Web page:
Author Topic: Official Ninjutsu Thread  (Read 75457 times)

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June 05, 2013, 12:32:45 AM
Reply #210

RanmaBushiko

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I actually read up on Ninjutsu for quite a while, and I've got multiple books on the subject, Hadouken.  I preferred Dr. Haha Lung more than Stephen K. Hayes on the subject, however.  I've got "The Ninja and Their Secret Fighting Art", "Mind Manipulation: Ancient and Modern Ninja Techniques", "Ninja Shadowhand: The Art of Invisibility", and "The Nine Halls of Death: Ninja Secrets of Mind Mastery".  I'll be sure to pick up a copy of that book when I can.

Why did I study on it?  It wasn't to try to replicate Naruto stuff, that's for sure.  (And if someone ever claims they can do a Chidori, I have my patented "Boot to the Balls no Jutsu" to use on them when they try!)  It was to study up on being stealthier, and learning, as well as practicing stealth techniques.

I've always loved to do stuff in the woods, and outdoors, and reading up on it quite well supplimented my rudimentary stealth skills I learned from an old, almost ancient book, called "Kid's Shenanigans" which had some of the best stealth tricks and tips for children and even teenagers that I've ever read to date, under it's "how to sneak around" section.

Seriously, you might want to actually check it out.  It's worded well, and points out a lot of places that noone thinks to look for someone in, with a nice basis of stealth to it.  How to hide in the streets, how to tail someone, how to watch without being caught... worded for children, but it still works for us adults, too.

I remember reading it, and then taking it's advice for a game of hide and seek, involving my family, for a babysitting job my mom was doing when I was... 16?  17?  So I hid myself behind the clothes and the vacuum cleaner in the closet, and settled back to wait for an hour.  5 different times the closet door was open, with my head right behind the vacuum cleaner handle, and five times it went shut again, because they couldn't comprehend that I was hiding back there, behind all the clothes.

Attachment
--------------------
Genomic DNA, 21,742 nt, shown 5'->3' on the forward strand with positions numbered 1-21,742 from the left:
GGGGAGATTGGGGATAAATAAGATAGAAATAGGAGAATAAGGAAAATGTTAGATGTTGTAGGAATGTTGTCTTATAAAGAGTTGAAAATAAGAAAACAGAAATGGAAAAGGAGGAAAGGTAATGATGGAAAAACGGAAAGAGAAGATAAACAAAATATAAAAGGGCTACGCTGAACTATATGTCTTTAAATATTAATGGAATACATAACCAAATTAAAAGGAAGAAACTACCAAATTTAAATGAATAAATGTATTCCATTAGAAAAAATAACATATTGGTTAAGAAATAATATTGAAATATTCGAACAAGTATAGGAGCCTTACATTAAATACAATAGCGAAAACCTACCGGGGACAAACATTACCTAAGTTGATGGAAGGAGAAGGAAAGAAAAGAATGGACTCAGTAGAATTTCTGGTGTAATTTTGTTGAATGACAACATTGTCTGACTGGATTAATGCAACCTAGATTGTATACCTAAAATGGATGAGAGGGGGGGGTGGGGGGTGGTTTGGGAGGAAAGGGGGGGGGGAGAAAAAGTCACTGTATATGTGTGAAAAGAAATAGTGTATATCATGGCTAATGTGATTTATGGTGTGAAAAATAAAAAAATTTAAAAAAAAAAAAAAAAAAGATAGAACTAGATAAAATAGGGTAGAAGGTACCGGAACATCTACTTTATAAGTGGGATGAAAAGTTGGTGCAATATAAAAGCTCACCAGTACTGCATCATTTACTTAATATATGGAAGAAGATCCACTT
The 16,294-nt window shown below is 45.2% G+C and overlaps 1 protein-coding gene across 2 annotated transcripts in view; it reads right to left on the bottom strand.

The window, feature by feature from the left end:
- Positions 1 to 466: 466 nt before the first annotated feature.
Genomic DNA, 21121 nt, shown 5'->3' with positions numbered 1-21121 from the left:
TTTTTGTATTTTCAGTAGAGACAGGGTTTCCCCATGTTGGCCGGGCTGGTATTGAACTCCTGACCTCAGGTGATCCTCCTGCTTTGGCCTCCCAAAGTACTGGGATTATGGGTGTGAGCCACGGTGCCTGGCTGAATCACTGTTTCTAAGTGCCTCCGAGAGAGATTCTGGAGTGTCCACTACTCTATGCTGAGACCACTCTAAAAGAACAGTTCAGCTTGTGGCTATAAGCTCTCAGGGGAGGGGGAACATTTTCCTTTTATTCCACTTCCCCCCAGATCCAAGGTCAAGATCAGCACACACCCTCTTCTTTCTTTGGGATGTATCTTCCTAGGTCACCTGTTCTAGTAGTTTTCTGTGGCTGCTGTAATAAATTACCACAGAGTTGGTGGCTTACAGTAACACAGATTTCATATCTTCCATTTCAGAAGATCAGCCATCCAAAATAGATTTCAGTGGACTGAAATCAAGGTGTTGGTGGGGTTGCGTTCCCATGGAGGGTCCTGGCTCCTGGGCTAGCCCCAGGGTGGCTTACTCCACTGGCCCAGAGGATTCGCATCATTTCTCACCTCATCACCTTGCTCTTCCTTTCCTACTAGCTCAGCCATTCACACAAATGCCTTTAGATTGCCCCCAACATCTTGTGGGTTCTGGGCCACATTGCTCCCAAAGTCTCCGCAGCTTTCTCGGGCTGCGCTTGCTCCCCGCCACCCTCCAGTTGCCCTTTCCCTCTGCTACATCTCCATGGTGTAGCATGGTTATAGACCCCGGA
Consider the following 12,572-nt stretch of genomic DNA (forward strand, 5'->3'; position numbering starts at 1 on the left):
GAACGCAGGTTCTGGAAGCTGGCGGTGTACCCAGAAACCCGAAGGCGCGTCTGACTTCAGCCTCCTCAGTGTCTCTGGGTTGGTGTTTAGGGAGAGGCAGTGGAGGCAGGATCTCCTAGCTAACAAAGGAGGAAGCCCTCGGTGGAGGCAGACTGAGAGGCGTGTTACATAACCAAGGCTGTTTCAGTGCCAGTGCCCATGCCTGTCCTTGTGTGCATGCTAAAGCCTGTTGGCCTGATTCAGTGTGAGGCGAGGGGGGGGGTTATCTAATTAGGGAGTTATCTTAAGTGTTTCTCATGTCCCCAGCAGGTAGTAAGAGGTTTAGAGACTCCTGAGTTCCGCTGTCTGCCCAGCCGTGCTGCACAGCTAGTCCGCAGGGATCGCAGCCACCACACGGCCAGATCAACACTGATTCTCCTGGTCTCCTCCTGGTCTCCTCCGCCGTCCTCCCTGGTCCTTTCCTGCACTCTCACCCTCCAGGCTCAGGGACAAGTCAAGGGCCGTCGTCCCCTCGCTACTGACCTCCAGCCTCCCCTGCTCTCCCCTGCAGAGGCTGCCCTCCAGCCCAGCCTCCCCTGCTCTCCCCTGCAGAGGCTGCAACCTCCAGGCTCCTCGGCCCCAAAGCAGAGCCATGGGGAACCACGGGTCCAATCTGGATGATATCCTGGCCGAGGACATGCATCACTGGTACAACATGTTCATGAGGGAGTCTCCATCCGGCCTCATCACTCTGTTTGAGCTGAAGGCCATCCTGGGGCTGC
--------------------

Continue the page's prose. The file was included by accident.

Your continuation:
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June 05, 2013, 01:11:34 AM
Reply #211

Mind_Bender

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I actually read up on Ninjutsu for quite a while, and I've got multiple books on the subject, Hadouken.  I preferred Dr. Haha Lung more than Stephen K. Hayes on the subject, however.  I've got "The Ninja and Their Secret Fighting Art", "Mind Manipulation: Ancient and Modern Ninja Techniques", "Ninja Shadowhand: The Art of Invisibility", and "The Nine Halls of Death: Ninja Secrets of Mind Mastery".  I'll be sure to pick up a copy of that book when I can.

Just to point out, Ha Ha Lung shouldn't be trusted because he has no backing. He/she just seems to read about hypnosis, NLP, self-defense books, psychology and add 'ninja' in the mix. There are no articles on the inter net or any books and magazine I have read on the martial arts that he/she and the editor practice.

Where with Hayes, sure he is a sellout, but he does have backing with Bujinkan. Not the favorite of a lot ninja enthusiasts, but it is still a genuine (I think, I have heard a lot of different things about this lineage) and you can actaully learn from Hayes himself, where Dr Laughing Lung is a pen name trying to get money off the 'secret' and 'advanced' ninja training.

Your best bet is to scour the inter net for historical accounts. Samurai literature might even mention a little about the ninja (I think Secrets of the Samurai touches upon the subject for a brief moment).